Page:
Looking back at all the Australian art I've seen this year, I'm heartened by an exhibit from the Art Gallery of Western Australia that I visited in April, where high school students exhibited work that mostly reflected concerns about society and the environment. One work gave a face — literally — to local homeless people. The artist sketched their faces with dignity and interviewed them about how they came to be living on the streets. If you tapped the sketch of the person on the iPad, you heard a recording of their story in their words. If this is the type of art teenagers are making in WA, it gives me hope for the future of Australia and beyond.
Sarah Klenbort is a writer of fiction and non-fiction, who usually teaches Literature at Western Sydney University.
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14 December 2016
Having been to GOMA only a few days ago, I disagree.
Yes, the "frivolous" elements as described are there, but the overwhelming mood and atmosphere is, in my opinion, quite different. The galleries (predominantly) are dimly lit - even dark - as is much of the subject matter.
I found it generally very serious, devoid of hope to the point of cynicism and quite depressing.
The frivolity was lost on me.
14 December 2016
Sarah this is an interesting debate. It occurs frequently as we view the latest films , read the current bestseller books and listen to new music. Are we just being titillated here? And then we ask is the work a true reflection of the society we know and does it provide any positive solutions as to action to work for a better state?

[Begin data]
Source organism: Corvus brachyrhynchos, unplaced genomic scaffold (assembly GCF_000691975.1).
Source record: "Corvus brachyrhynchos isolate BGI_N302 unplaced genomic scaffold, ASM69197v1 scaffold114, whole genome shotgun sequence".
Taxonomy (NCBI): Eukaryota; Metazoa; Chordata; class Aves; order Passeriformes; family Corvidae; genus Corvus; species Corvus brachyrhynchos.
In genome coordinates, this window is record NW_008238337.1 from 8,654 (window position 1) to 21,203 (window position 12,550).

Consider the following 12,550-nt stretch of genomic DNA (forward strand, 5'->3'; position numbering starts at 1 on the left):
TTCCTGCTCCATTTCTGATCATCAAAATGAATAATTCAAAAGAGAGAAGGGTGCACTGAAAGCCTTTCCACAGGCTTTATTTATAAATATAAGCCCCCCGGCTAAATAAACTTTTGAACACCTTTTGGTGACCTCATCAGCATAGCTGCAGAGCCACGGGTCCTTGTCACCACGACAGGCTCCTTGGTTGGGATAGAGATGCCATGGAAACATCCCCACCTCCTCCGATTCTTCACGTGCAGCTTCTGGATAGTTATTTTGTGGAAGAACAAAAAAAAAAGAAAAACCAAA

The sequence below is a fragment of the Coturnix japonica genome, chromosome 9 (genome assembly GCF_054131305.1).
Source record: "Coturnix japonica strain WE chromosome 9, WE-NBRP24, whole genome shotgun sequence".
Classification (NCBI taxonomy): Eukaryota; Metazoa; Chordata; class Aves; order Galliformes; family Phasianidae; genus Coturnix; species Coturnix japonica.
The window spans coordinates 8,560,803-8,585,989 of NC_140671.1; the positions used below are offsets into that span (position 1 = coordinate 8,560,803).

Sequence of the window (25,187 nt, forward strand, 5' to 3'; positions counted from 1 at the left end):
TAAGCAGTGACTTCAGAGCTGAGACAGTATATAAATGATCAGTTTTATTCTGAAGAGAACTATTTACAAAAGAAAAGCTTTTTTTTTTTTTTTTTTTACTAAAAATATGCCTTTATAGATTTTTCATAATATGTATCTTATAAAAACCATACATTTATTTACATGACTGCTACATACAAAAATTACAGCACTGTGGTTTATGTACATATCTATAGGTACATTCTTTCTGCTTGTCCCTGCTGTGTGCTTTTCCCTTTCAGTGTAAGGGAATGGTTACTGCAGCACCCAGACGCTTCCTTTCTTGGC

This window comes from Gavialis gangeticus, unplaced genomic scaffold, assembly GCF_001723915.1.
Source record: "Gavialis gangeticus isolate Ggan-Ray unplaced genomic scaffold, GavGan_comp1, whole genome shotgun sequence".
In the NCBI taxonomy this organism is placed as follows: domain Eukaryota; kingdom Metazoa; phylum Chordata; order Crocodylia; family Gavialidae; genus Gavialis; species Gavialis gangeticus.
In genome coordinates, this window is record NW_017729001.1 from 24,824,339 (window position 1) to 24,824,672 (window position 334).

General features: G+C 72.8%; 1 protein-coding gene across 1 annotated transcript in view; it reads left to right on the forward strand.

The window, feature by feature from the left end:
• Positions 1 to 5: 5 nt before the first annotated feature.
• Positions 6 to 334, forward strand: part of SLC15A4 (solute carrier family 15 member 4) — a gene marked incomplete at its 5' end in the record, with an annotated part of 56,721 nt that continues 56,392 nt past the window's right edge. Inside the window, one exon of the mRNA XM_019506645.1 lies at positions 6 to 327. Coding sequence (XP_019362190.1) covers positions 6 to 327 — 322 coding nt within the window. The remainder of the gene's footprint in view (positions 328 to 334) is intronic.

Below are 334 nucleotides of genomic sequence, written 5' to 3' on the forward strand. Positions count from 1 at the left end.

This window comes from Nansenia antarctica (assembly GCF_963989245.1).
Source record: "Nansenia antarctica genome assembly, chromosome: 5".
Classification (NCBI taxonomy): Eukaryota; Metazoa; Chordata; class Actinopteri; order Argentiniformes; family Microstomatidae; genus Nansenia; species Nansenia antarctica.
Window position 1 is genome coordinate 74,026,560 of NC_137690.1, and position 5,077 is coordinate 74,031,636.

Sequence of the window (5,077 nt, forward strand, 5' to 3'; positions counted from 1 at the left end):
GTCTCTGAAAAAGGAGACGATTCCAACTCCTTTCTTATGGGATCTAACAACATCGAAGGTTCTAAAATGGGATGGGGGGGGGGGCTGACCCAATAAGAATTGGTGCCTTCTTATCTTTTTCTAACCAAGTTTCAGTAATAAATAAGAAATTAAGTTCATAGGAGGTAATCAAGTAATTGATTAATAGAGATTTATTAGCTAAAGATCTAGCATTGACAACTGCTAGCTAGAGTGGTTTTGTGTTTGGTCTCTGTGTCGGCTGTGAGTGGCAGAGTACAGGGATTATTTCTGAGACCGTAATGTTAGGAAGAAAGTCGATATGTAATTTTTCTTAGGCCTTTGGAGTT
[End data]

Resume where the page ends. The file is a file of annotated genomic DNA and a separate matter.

The film The Fang Family raised in a mediocre way the role art can play in society, as well as the theme of parental responsibilities in raising children.
Recently at the MTC the play by Neil Simon , The Odd Couple, was a laugh a minute, thanks to script and actors. A good laugh always settles down the cerebral angst that can get to us sometimes. However even in this supposedly carefree play there were serious elements that could be taken out at a later date and reflected on. Maybe intensive training in the arts is just what we all need. Schools instead of focusing just on literacy and numeracy in a vacuum could find depthing the arts experience of our kids could do wonders for our society. (I'm sure the kids who graffiti down the block could benefit greatly from the opportunity in school to expand their repertoire and arts knowledge.) A much loved teacher once had as her mantra "if you learn to create you are not as likely to destroy". Viva les artes.
14 December 2016
Are you involved in schools in any way? Upper secondary especially? It is not my experience that literacy and numeracy are taught "in a vacuum".
14 December 2016
The best book review of 2016, surely, is this one by Julie Burchill of 'artist' Marina Abramovic's memoir: http://www.newstatesman.com/culture/books/2016/11/marina-abramovi-turned-attention-seeking-modern-art-form
15 December 2016
Noel is was good to hear from your experience that in some upper secondary schools literacy and numeracy are not taught in a vacuum but rather in a multi disciplinary way.
To integrate subjects across the curriculum seems a valid and effective way to teach and certainly an interesting , meaningful way to learn.
Little kids learn their tables by singing them, angles in geometry are discussed ,taught and practiced when drawing houses, a sense of rhythm is felt in writing poetry and prose, children pray through dance and song, racial harmony is helped through role play and acting, the state of the world discovered through film making.Above all values and attitudes are discussed in the pursuit of different art forms.
It is great to assume from your contribution that Learning in literacy and numeracy is being taught through and in conjunction with strongly based arts programs.
I guess it's up to teachers and the school in the way they view the world to commit to the valued place of the arts in educating thoughtful creative citizens.